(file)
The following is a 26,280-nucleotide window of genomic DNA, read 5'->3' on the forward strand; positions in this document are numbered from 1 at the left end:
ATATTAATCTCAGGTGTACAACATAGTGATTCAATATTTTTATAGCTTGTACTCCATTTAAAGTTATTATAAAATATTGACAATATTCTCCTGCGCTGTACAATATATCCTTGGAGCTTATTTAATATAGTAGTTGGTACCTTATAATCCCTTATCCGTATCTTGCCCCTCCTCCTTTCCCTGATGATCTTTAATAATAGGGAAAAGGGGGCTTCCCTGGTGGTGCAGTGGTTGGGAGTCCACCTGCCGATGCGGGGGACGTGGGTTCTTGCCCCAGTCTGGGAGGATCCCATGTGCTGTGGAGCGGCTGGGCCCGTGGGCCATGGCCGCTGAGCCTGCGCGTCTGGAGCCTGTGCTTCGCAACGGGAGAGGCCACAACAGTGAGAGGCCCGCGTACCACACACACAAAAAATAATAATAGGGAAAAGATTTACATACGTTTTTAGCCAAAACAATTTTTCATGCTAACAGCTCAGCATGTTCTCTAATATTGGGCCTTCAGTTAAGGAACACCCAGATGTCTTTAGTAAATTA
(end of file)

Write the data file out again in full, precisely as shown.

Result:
The following is a 26,280-nucleotide window of genomic DNA, read 5'->3' on the forward strand; positions in this document are numbered from 1 at the left end:
ATATTAATCTCAGGTGTACAACATAGTGATTCAATATTTTTATAGCTTGTACTCCATTTAAAGTTATTATAAAATATTGACAATATTCTCCTGCGCTGTACAATATATCCTTGGAGCTTATTTAATATAGTAGTTGGTACCTTATAATCCCTTATCCGTATCTTGCCCCTCCTCCTTTCCCTGATGATCTTTAATAATAGGGAAAAGGGGGCTTCCCTGGTGGTGCAGTGGTTGGGAGTCCACCTGCCGATGCGGGGGACGTGGGTTCTTGCCCCAGTCTGGGAGGATCCCATGTGCTGTGGAGCGGCTGGGCCCGTGGGCCATGGCCGCTGAGCCTGCGCGTCTGGAGCCTGTGCTTCGCAACGGGAGAGGCCACAACAGTGAGAGGCCCGCGTACCACACACACAAAAAATAATAATAGGGAAAAGATTTACATACGTTTTTAGCCAAAACAATTTTTCATGCTAACAGCTCAGCATGTTCTCTAATATTGGGCCTTCAGTTAAGGAACACCCAGATGTCTTTAGTAAATTA